Individuals matter

Several years back I partially abandoned my straight privilege, and started calling my now wife, “my partner.”  Lots of funny stories out of that for another day.  But I did it so that people would not assume I was straight (and probably assume I wasn’t), and this actually became an easy shortcut to addressing homophobic statements by students—even the very small and subtle ones that usually go unaddressed.

“That’s gay”, student

“What do you mean”, me

“it’s stupid”, student

“How do you know I’m not gay, and how do you think that makes me feel?”, me

Sometimes long pauses and kind of slinking away or apologizing or trying to explain more, or sometimes they will want to argue a bit more.  But either way, it’s humanized, and I do think they will think about the conversation and saying those words, and feeling those feelings, as more and more of us make them think about it.

It really matters

The statistics paint a painful story, so I will just end with them and the push for us all to do better.

From GLSEN (Gay, Lesbian Straight Education Network):

  • 90% of LGBT students hear anti-LGBT  comments  in  school
    • On average, an LGBT high school student will hear 26 anti-LGBT slurs per day
    • 1,’3 of which come from  a school staff member
  • 84% of LGBT youth report verbal harassment at school because of their gender identity and/or sexual orientation

a      74% of Transgender youth report sexual harassment at school based on their gender identity and


a    25% of LGB students been physically hurt by another student because of their sexual orientation

  • 55% of Transgender youth report physical attacks based on their gender identity and/or expression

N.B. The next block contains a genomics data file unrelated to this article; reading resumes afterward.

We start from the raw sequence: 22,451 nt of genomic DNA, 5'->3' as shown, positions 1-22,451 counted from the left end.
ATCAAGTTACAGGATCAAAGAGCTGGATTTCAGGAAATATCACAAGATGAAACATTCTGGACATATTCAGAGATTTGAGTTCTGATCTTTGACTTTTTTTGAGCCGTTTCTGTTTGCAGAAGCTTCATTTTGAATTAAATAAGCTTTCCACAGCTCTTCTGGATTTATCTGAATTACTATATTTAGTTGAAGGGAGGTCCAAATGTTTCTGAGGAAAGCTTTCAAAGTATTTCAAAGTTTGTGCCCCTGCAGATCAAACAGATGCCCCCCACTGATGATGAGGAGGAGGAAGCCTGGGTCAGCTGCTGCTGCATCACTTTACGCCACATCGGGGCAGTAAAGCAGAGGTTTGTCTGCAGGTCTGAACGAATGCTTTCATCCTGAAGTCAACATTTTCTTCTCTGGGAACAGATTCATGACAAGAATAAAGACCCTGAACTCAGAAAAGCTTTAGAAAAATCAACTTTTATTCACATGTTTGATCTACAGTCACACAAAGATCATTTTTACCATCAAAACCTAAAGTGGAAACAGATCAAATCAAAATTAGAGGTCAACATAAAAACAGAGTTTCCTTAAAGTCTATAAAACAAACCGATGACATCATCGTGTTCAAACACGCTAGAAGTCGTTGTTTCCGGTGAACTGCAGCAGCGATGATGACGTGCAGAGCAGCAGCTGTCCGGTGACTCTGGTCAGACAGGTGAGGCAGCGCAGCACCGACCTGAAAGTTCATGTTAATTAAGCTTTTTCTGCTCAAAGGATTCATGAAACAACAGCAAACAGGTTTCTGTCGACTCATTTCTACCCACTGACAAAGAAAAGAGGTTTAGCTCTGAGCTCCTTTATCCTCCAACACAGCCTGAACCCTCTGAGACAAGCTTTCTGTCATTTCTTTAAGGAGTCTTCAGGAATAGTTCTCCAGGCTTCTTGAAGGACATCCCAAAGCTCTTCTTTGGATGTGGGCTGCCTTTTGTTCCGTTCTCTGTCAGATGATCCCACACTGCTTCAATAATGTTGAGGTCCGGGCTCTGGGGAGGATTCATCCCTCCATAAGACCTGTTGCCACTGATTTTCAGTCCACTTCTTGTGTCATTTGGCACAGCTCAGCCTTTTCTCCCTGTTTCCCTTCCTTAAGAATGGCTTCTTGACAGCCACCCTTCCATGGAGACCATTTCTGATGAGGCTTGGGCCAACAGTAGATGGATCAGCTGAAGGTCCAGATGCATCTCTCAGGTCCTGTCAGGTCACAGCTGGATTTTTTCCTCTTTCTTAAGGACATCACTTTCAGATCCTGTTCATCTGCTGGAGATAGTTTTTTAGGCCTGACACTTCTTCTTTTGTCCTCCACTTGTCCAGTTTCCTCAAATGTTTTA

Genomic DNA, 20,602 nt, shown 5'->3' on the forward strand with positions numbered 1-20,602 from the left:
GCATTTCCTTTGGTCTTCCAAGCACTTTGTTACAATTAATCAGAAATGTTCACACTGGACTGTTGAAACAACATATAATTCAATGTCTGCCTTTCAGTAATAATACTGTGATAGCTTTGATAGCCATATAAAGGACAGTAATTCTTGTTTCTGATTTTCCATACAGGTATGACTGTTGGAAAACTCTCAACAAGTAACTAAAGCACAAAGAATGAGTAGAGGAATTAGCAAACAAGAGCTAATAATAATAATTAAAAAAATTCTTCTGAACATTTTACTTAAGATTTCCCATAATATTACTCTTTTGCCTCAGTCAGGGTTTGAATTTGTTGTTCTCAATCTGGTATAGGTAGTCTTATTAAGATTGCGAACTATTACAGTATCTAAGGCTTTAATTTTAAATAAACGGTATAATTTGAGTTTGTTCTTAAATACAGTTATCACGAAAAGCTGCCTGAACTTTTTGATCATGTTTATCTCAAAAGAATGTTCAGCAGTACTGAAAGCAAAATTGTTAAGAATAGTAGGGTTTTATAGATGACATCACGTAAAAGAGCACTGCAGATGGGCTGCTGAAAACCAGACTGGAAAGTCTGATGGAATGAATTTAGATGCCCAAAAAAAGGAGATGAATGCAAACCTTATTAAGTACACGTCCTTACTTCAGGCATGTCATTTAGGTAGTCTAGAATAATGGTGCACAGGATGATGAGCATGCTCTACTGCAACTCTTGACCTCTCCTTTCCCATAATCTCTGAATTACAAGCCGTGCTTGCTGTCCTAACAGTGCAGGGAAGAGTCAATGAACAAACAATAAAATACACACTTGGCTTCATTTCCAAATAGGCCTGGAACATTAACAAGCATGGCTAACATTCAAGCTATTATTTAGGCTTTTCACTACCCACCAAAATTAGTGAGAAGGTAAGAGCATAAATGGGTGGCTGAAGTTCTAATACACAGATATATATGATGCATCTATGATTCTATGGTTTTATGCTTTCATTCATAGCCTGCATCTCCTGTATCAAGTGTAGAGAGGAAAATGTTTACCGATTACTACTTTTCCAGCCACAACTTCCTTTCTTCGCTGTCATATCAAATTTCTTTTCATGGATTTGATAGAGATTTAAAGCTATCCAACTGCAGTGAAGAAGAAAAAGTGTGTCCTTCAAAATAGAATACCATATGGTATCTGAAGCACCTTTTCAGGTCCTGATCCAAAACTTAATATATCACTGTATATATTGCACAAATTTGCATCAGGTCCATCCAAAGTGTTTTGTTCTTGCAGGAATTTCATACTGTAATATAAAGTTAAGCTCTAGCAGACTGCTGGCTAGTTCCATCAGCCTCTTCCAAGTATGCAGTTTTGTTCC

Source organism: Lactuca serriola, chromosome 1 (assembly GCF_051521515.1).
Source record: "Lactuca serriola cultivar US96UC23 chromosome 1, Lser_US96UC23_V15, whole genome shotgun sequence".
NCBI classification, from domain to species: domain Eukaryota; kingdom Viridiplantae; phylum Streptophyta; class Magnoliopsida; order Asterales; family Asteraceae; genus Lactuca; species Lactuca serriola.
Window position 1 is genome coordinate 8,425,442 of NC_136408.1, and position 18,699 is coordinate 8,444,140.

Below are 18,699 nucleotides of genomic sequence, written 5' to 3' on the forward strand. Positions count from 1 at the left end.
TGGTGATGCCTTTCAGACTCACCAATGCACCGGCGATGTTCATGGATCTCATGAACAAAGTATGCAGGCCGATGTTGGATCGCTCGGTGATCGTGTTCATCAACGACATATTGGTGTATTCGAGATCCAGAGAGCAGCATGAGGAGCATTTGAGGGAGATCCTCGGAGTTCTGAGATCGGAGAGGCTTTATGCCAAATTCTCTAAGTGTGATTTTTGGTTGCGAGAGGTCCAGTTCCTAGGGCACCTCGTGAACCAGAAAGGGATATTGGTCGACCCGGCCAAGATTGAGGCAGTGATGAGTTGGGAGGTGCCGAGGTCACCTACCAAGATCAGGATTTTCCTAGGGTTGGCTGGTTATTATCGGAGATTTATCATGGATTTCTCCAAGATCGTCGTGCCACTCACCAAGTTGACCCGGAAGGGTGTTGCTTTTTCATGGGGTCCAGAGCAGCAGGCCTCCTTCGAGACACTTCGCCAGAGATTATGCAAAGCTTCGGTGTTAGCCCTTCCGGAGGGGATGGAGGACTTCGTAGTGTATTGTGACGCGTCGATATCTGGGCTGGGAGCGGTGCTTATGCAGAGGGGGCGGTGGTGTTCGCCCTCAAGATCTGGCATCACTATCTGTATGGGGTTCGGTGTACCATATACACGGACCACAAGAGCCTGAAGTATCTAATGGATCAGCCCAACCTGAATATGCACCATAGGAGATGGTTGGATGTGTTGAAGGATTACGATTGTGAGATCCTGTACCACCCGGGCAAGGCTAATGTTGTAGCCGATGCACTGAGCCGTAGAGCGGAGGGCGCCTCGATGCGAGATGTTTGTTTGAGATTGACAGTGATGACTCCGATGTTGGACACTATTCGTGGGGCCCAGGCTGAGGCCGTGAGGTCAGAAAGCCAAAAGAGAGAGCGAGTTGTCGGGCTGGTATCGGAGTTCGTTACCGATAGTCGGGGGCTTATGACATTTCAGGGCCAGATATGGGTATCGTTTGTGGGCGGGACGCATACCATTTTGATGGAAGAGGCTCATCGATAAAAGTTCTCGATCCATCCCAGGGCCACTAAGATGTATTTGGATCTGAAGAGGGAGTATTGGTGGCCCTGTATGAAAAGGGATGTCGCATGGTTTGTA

a     28% of LGBT youth drop out of school due to this harassment

  • The consequences of physical and verbal abuse directed towards LGBT students include truancy, dropping out of school, poor grades,  and having to repeat  a grade.   In one study,  28% of  LGBT youth dropped  out of school due   to  peer harassment.   (GLSEN)
  • LGBT youth are twice as likely to abuse alcohol three times more likely to use marijuana, and 8 times more likely to use cocaine/crack than non-LGBT youth. (Lambda Legal)
  • LGBT individuals account for 30% of all suicides each year. (Lambda Legal)
  • Greater than 50% of transgender youth attempt suicide (University of NH)
  • Roughly 34% of LGBT youth report suffering physical violence from their parents as a result of their sexual orientation and/or gender identity. (GLSEN)
  • Up to 46% of LGBT youth of color experience physical violence related to their sexual orientation. (GLSEN)
  • 26% of LGBT youth are forced to leave home because of conflicts with family over sexual orientation and/or gender identity. (Lambda Legal)
  • 25-40% of the youth who become homeless each year are LGBT, and the number is likely much higher. (Lambda Legal)
  • More than one anti-transgender murder per month is reported in the USA, and in the last 10 years, 51 youth have been murdered in confirmed cases of anti-transgender attacks; the actual number is likely much higher (GenderPAC)



What do you think?